Deliveroo shares have plummeted on its stock market debut after a number of major UK investors expressed concerns about its gig economy worker model.
Shares in the food delivery business had been offered to investors at 390p each, but dived in early London trading to 275p at one stage, a 30% fall.
The company had initially hoped for a share price of up to 460p.
But in recent weeks a number of high-profile fund managers said they would not be buying the shares.
Shares later recovered some earlier losses to trade down about 11%.
Deliveroo, which has not yet made a profit, said it had chosen the lower price due to “volatile” market conditions.
The investors were put off by factors including the working conditions of its riders and a lack of investor power over the direction of the company.
They include some of the UK’s biggest investment fund managers, including Aberdeen Standard, Aviva Investors, BMO Global, charity fund manager CCLA, Legal and General Investment Management and M&G.
Another reason they refused to invest was that founder Will Shu will have shares that gave him 20-times the voting power of other investors.
Deliveroo’s self-employed drivers have seen a boom in demand during the Covid-19 pandemic, bringing food from restaurants to housebound customers.
Deliveroo’s planned share sale had attracted much attention as it is one of the UK’s biggest flotations since Glencore’s in May 2011 and also the biggest technology platform float on the London Stock Exchange.
Chancellor Rishi Sunak said in March the listing of the Amazon-backed company was a “true British tech success story” that could clear the way for more initial public offerings by fast-growing technology firms.
A share flotation sees the wider investment community assess the value of a company.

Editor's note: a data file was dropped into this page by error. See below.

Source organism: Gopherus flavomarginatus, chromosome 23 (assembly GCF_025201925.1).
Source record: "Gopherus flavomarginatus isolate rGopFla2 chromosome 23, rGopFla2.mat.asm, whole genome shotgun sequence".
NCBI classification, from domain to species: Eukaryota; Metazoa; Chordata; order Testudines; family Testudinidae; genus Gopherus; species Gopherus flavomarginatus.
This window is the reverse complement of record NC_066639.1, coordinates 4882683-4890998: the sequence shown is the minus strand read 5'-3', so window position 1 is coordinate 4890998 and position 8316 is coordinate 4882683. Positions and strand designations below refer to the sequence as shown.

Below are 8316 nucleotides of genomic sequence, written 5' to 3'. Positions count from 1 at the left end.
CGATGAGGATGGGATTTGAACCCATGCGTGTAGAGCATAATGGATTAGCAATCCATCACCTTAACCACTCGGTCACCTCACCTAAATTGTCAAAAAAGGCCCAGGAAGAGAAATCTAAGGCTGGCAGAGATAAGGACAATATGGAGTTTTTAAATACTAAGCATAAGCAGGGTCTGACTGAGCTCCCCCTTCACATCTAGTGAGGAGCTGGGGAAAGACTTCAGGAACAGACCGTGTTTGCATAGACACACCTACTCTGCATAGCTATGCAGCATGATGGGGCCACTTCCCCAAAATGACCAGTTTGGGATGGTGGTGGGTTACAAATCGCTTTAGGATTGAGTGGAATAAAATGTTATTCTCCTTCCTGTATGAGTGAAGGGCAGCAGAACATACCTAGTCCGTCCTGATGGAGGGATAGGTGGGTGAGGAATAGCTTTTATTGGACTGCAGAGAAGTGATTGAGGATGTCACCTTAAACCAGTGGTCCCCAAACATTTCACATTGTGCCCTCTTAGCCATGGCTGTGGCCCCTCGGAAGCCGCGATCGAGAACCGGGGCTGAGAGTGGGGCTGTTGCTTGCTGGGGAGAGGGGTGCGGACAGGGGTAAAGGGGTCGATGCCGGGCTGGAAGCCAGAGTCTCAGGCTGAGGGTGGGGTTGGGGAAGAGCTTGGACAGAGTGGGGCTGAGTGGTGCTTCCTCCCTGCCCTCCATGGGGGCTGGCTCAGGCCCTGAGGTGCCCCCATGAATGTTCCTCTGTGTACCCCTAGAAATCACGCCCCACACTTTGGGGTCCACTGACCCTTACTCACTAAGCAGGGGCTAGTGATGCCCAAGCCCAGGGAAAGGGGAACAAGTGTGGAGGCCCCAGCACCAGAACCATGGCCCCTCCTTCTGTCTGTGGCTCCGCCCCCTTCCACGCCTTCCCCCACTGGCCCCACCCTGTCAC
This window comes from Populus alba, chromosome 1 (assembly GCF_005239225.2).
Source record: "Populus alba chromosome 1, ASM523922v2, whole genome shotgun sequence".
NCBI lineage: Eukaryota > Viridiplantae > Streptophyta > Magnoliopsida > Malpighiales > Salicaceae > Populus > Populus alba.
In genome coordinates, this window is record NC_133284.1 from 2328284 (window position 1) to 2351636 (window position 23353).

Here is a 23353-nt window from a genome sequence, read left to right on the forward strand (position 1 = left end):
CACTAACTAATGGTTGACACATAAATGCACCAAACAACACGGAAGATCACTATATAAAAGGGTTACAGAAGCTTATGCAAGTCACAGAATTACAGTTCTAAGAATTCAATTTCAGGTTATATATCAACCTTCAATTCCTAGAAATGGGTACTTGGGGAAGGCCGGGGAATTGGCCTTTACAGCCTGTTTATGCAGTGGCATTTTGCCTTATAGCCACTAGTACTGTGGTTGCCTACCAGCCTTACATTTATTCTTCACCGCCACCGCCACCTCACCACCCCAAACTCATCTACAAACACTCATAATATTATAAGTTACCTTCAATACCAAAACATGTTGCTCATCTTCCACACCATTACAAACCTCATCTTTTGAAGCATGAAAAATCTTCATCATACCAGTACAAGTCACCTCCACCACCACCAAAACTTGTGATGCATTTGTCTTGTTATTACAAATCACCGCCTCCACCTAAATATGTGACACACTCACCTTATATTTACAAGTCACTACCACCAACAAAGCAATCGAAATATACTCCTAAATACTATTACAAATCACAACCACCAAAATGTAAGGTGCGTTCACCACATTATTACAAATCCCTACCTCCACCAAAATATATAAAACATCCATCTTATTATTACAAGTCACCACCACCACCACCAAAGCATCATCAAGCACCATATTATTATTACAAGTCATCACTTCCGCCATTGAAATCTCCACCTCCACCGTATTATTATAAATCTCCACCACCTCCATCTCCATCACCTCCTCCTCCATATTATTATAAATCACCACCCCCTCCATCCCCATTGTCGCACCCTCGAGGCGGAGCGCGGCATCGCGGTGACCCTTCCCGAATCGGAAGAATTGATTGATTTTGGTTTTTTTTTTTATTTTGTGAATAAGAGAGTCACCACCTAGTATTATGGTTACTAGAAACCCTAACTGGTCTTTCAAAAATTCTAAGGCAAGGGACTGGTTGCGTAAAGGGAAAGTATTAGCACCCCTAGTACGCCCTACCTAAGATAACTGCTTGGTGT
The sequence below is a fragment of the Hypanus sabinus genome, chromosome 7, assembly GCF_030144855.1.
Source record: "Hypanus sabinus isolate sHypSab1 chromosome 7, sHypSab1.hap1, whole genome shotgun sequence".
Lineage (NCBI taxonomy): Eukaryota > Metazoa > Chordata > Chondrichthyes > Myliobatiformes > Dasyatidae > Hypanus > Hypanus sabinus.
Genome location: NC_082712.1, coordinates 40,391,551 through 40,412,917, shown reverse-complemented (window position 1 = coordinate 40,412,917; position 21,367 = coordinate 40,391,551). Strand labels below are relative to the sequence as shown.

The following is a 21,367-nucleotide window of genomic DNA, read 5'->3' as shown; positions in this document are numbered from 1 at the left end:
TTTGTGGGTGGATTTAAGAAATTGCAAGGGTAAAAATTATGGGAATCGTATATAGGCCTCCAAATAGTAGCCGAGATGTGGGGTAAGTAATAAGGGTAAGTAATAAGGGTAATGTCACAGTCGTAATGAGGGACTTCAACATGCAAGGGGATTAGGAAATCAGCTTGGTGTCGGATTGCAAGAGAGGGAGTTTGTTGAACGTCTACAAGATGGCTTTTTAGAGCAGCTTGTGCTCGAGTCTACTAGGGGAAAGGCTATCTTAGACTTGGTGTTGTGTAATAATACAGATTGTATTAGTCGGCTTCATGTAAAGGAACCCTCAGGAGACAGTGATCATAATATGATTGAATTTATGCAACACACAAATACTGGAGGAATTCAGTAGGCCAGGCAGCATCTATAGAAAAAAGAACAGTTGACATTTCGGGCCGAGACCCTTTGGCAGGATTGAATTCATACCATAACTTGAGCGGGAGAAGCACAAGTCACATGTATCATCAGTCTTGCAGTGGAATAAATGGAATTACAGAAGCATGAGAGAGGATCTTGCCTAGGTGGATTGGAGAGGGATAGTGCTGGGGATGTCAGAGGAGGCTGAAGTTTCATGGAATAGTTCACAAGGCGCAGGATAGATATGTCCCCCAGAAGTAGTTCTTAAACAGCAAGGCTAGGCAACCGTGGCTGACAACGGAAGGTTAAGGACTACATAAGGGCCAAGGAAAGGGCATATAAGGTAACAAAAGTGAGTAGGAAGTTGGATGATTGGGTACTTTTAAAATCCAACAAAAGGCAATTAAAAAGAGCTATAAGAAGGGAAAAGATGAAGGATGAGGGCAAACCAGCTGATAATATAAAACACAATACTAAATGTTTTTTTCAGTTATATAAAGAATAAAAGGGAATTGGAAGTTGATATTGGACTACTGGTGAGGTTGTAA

Initially, Deliveroo hoped to see that value as high as £8.8bn, based on a share price of 390-460p. It scaled that back to £7.6bn, but the share price drop wiped £2.28bn off that.
Chief executive Will Shu said: “I am very proud that Deliveroo is going public in London – our home.
“As we reach this milestone I want to thank everyone who has helped to build Deliveroo into the company it is today – in particular our restaurants and grocers, riders and customers.
“In this next phase of our journey as a public company we will continue to invest in the innovations that help restaurants and grocers to grow their businesses, to bring customers more choice than ever before, and to provide riders with more work.”
Sophie Lund-Yates, equity analyst at Hargreaves Lansdown, said the biggest concern from investors was about worker rights: “The flexible employee model of Deliveroo’s riders is a huge pillar of the group’s plans for success.
“If forced to offer more traditional employee benefits, like company pension contributions, Deliveroo’s already thin margins would struggle to climb, and the road to profitability would look very tough indeed.”
She said it was difficult to value the firm as it had yet to turn a profit.
Neil Wilson, chief market analyst for Markets.com, said that “even pricing the initial public offering at the bottom of the range, Deliveroo was demanding too high a price tag for a loss-making delivery platform in a very competitive space with a questionable path to profitability.
“The books were covered, it was just plain mis-priced.”
AJ Bell investment director Russ Mould said the backlash by fund managers “is likely to have spooked a lot of people who applied for shares in the initial public offering, meaning they are racing to dump them”.
The initial public offering was made to institutional investors and Deliveroo customers were able to register their interest.
Share trading is currently conditional, meaning the initial public offering can be cancelled. Trading is expected to become unconditional on 7 April.
Published at Wed, 31 Mar 2021 10:22:15 +0000